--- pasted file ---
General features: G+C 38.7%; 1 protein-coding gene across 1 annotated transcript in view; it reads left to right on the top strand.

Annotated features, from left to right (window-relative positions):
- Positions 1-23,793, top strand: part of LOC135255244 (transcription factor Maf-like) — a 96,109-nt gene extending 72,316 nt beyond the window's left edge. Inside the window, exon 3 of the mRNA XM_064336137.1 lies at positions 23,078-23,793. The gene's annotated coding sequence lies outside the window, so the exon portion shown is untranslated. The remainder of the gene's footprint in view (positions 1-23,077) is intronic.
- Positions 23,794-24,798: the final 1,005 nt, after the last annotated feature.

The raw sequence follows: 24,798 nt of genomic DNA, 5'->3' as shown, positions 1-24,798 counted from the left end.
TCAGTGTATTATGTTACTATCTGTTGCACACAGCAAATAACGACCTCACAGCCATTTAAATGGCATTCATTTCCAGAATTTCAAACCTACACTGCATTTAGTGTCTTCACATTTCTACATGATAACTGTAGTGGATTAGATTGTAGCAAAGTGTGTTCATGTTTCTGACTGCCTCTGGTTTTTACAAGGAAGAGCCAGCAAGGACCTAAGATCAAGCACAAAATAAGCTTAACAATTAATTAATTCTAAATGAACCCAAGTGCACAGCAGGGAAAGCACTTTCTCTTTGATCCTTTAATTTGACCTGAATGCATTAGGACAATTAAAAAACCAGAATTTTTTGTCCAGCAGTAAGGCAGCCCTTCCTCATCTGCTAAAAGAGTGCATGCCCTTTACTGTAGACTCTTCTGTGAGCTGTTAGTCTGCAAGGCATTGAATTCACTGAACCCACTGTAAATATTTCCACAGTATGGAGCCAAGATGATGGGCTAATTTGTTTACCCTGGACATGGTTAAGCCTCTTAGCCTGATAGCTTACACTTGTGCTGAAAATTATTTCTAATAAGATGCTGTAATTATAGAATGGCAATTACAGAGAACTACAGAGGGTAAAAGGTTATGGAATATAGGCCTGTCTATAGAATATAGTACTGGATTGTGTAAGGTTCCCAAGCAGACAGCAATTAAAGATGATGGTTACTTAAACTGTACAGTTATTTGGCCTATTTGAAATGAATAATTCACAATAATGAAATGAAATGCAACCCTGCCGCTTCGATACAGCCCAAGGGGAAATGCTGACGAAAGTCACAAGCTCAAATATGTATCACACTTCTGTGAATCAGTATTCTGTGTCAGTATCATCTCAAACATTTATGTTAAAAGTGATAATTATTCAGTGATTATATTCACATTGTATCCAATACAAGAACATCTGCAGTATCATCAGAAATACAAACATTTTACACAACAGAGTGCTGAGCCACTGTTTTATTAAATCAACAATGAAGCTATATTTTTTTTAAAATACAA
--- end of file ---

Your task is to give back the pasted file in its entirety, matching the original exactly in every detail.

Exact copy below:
General features: G+C 38.7%; 1 protein-coding gene across 1 annotated transcript in view; it reads left to right on the top strand.

Annotated features, from left to right (window-relative positions):
- Positions 1-23,793, top strand: part of LOC135255244 (transcription factor Maf-like) — a 96,109-nt gene extending 72,316 nt beyond the window's left edge. Inside the window, exon 3 of the mRNA XM_064336137.1 lies at positions 23,078-23,793. The gene's annotated coding sequence lies outside the window, so the exon portion shown is untranslated. The remainder of the gene's footprint in view (positions 1-23,077) is intronic.
- Positions 23,794-24,798: the final 1,005 nt, after the last annotated feature.

The raw sequence follows: 24,798 nt of genomic DNA, 5'->3' as shown, positions 1-24,798 counted from the left end.
TCAGTGTATTATGTTACTATCTGTTGCACACAGCAAATAACGACCTCACAGCCATTTAAATGGCATTCATTTCCAGAATTTCAAACCTACACTGCATTTAGTGTCTTCACATTTCTACATGATAACTGTAGTGGATTAGATTGTAGCAAAGTGTGTTCATGTTTCTGACTGCCTCTGGTTTTTACAAGGAAGAGCCAGCAAGGACCTAAGATCAAGCACAAAATAAGCTTAACAATTAATTAATTCTAAATGAACCCAAGTGCACAGCAGGGAAAGCACTTTCTCTTTGATCCTTTAATTTGACCTGAATGCATTAGGACAATTAAAAAACCAGAATTTTTTGTCCAGCAGTAAGGCAGCCCTTCCTCATCTGCTAAAAGAGTGCATGCCCTTTACTGTAGACTCTTCTGTGAGCTGTTAGTCTGCAAGGCATTGAATTCACTGAACCCACTGTAAATATTTCCACAGTATGGAGCCAAGATGATGGGCTAATTTGTTTACCCTGGACATGGTTAAGCCTCTTAGCCTGATAGCTTACACTTGTGCTGAAAATTATTTCTAATAAGATGCTGTAATTATAGAATGGCAATTACAGAGAACTACAGAGGGTAAAAGGTTATGGAATATAGGCCTGTCTATAGAATATAGTACTGGATTGTGTAAGGTTCCCAAGCAGACAGCAATTAAAGATGATGGTTACTTAAACTGTACAGTTATTTGGCCTATTTGAAATGAATAATTCACAATAATGAAATGAAATGCAACCCTGCCGCTTCGATACAGCCCAAGGGGAAATGCTGACGAAAGTCACAAGCTCAAATATGTATCACACTTCTGTGAATCAGTATTCTGTGTCAGTATCATCTCAAACATTTATGTTAAAAGTGATAATTATTCAGTGATTATATTCACATTGTATCCAATACAAGAACATCTGCAGTATCATCAGAAATACAAACATTTTACACAACAGAGTGCTGAGCCACTGTTTTATTAAATCAACAATGAAGCTATATTTTTTTTAAAATACAA